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And He only waits our asking to impart it. Ask and

ye shall have, seek and ye shall find, knock and it shall be opened unto you!

Then, how is it that we neglect prayer ? What excuse can we make for not asking of God grace, and strength to walk so as to please Him ? Is it that we are too busy ? up early, and to bed late, and our hands full of work? Is that the reason that we give for not praying ? If so, think how poor a reason it surely'is. Daniel was a man busier than the busiest of any of us. Prime Minister of a great kingdom, each day brought him reports from some of the one hundred and twenty provinces over which he presided. Each day he had matters of government of the gravest importance to consider.. He neglected none of these. He did his work as chief minister so well, that his enemies could find no fault or flaw in him concerning the kingdom. And yet, in the daily whirl of public labour, he found, we have seen, time for prayer. Three several times in every day, he never failed to secure some moments for praying and making supplication to his God!

I said it was written for our instruction that Daniel was thus regular, and often in prayer. Oh, that we might profit by it! Oh, that we might be induced to try and do as Daniel did, each day of our lives!

It is not long prayer that I plead for. It is not prayer that would interfere with our work and necessary labours. But surely, brethren, we might all of us find a few minutes in every day, for lifting up our heart to God! Surely we should go to our work, whatever it be, all the stronger, did we first pray to our Heavenly Father for His blessing! Surely we should lie down to sleep all the more securely, did we first commit our souls to His keeping, as to a faithful Creator, who never slumbereth or sleepeth !

Lastly. Observe the concluding words of this text,— As he did aforetime. This shows that Daniel had long been in the habit of praying to God; that prayer was not a new thing to himnot something taken up in haste, and on an emergency, but the regular, daily practice of his life.

And this, too, teaches us a lesson. If we are to be men of prayer,-if we are to know the privilege, and blessing of communion with God, -if we are to have God always at hand for our support and succour, we must accustom ourselves betimes to call upon Him. For unless we do this, unless when young, when quite young, we gain the habit of prayer, we shall scarcely acquire it when we are older. Trouble will come, and we shall have no refuge, no way of escape out of it, because we have not learnt the secret of deliverance, because we have not used ourselves to prayer—to casting ourselves upon God.

Therefore, brethren, let us begin early to seek the Lord in prayer. Let us pray to Him in our chambers ourselves, alone; and pray to Him with our families, joining with common mouths in petitions for our common good. And not only pray to Him, but let us give Him thanksthanks daily for our daily preservation, for our food and sustenance, our health and strength, and, above all, for our redemption — for the knowledge of that God and Saviour, by whom alone we obtain remission of our sins, and are made partakers of the kingdom of heaven !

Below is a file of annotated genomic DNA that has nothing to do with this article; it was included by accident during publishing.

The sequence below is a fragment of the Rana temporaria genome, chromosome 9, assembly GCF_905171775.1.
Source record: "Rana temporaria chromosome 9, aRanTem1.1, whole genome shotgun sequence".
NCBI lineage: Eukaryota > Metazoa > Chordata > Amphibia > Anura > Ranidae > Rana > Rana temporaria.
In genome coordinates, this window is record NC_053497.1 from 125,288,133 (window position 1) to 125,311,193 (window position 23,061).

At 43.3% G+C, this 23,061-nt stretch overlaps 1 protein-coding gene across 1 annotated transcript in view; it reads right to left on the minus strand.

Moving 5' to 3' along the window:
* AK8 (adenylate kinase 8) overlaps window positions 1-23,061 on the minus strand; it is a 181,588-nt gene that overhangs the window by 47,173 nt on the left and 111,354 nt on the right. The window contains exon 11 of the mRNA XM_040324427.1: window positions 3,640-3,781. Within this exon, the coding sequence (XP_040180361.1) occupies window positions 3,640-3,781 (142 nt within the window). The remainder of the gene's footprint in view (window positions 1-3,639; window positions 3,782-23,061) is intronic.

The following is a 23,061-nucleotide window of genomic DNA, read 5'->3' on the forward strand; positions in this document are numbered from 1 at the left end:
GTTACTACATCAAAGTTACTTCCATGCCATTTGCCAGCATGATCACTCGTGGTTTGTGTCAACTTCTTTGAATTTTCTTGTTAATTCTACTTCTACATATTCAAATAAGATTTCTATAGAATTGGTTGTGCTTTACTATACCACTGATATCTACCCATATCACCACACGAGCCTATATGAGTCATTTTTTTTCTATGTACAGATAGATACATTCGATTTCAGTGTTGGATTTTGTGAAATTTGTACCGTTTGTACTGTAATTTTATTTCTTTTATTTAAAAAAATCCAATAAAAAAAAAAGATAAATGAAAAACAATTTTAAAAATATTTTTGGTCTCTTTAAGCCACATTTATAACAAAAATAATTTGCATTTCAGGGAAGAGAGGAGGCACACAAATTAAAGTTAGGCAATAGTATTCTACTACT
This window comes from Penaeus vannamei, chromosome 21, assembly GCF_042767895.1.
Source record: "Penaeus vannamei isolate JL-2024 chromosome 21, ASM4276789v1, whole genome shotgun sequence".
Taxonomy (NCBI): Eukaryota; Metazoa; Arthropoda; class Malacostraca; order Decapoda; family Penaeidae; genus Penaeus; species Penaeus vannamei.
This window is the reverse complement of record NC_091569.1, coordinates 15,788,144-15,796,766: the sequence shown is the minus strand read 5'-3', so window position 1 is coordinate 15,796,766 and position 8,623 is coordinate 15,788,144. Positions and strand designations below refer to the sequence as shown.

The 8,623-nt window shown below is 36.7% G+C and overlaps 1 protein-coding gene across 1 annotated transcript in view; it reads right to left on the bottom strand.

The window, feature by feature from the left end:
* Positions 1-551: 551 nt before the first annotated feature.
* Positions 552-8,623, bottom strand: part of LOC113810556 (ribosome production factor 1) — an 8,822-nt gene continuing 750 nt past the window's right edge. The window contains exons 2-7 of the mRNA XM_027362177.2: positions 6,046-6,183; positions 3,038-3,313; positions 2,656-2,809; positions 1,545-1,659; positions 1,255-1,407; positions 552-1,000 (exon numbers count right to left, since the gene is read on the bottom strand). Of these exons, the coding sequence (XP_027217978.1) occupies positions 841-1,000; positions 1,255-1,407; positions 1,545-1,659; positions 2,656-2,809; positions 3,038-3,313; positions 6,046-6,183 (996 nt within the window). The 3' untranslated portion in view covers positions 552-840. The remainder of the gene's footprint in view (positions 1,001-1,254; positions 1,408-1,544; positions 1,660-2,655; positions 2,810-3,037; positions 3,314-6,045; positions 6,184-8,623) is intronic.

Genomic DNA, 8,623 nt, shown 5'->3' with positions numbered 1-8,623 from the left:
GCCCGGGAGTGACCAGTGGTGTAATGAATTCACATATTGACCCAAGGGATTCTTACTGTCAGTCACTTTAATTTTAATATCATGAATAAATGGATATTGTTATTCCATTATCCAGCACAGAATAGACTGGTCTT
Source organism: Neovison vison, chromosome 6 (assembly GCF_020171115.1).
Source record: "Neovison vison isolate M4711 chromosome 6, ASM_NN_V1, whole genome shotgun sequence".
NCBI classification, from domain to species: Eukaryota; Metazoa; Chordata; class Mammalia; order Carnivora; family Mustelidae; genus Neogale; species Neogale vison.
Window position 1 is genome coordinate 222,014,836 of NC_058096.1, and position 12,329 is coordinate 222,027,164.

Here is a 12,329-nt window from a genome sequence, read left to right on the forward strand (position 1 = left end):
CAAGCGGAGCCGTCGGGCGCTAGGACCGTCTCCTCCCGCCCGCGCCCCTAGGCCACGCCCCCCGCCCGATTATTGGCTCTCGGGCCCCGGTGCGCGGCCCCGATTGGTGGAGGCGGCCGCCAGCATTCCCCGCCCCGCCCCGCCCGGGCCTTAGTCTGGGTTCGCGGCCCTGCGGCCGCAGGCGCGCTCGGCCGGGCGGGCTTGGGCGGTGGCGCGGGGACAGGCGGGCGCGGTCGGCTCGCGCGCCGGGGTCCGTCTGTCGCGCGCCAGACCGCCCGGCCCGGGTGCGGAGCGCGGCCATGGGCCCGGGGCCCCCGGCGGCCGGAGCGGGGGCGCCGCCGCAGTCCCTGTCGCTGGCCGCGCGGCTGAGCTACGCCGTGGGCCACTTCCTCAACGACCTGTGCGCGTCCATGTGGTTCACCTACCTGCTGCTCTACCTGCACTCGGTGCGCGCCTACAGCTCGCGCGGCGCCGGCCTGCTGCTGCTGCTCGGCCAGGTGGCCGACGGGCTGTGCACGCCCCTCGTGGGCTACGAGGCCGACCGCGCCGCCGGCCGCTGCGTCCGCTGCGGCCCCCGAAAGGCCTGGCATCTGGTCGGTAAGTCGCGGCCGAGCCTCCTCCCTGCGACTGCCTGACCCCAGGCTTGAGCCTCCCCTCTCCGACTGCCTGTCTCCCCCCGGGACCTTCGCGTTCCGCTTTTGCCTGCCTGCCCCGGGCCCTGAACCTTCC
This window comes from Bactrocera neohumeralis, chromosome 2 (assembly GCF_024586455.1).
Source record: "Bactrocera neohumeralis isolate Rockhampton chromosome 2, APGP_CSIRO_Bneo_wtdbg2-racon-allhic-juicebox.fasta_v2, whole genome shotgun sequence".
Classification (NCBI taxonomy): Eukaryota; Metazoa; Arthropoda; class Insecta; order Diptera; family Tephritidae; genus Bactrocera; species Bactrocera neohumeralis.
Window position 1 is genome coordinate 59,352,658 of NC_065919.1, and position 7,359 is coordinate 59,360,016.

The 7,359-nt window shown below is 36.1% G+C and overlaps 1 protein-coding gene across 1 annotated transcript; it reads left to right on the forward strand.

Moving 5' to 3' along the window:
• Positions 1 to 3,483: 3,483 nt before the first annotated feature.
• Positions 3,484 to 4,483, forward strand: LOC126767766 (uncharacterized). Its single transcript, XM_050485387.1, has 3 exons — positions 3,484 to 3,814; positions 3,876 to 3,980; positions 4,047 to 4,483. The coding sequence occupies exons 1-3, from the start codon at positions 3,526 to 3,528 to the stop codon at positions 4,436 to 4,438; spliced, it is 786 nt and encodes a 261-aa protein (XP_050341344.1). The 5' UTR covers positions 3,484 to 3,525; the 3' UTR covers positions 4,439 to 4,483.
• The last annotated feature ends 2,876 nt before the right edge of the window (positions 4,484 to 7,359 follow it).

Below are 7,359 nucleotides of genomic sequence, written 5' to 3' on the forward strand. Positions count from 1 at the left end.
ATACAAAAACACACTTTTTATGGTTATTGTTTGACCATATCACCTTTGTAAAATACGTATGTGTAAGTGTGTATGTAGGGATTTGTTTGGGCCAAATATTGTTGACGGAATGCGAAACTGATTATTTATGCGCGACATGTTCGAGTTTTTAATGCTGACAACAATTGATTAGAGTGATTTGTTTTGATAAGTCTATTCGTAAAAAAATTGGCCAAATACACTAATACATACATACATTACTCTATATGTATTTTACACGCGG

Let us, I say, learn early a habit of prayer, and we shall be the happier, and the better for it all our days. Whatever trouble, whatever sorrow may overtake us, whatever loss of fortune, whatever bereavement, we shall not be left comfortless under it. God is very nigh to those who call

upon Him --- very nigh to help, and to defend. This is His word of promise to such as seek Him with a faithful heart, - When thou passest through the waters, I will be with thee; and through the rivers, they shall not overflow thee; when thou walkest through the fire thou shalt not be burned; neither shall the flame kindle upon thee!



HEBREWS, iv. 9.

There remaineth a rest to the people of God.

THESE words are part of a long and somewhat difficult argument in the Epistle to the Hebrews. I do not purpose to go into the particulars of that argument. It will be enough to observe that its main drift is to show, that, as the unfaithful Israelites forfeited Canaan, and did not enter into that promised land, but died in the wilderness, so may we, through a like want of faith, fail of our inheritance, and never reach the rest of heaven: or, in other words, the argument goes to establish this, -That the rest of Christians is to be attained by faith. They which have believed do enter into rest.

But apart from the argument in this Epistle, the words before us are enough in themselves to


occupy our thoughts, and supply ample matter for our edification. They are words that have a strange captivating sweetness, which, read them as often as we may, take our attention, and soothe our hearts,—There remaineth a rest to the people of God !

Let us ponder them to-day, brethren, and may God give us grace to gather from them what they

so fitted to afford, comfort and cheer, and fresh vigour for our work, in this busy, wearying, unrestful life which is ours at present. There remaineth a rest to the people of God !

There remaineth observe the first word There remaineth. The rest of which I am about to speak is a future rest. It is not on this side Here—so long as

we are in the world— here we have no promise of rest. This - it is emphatically said - This is not your rest. Ye have not yet come to the rest, and to the inheritance which the Lord your God giveth you. We must go over Jordan we must cross the river of death before we can reach our home before we can go up, and possess the good land, which the Lord our God has promised us, in Christ Jesus, for our possession.

But till then, while we continue in the world, it is vain and fruitless to expect rest. There may be seasons

of refreshment : pauses, like the

the grave.

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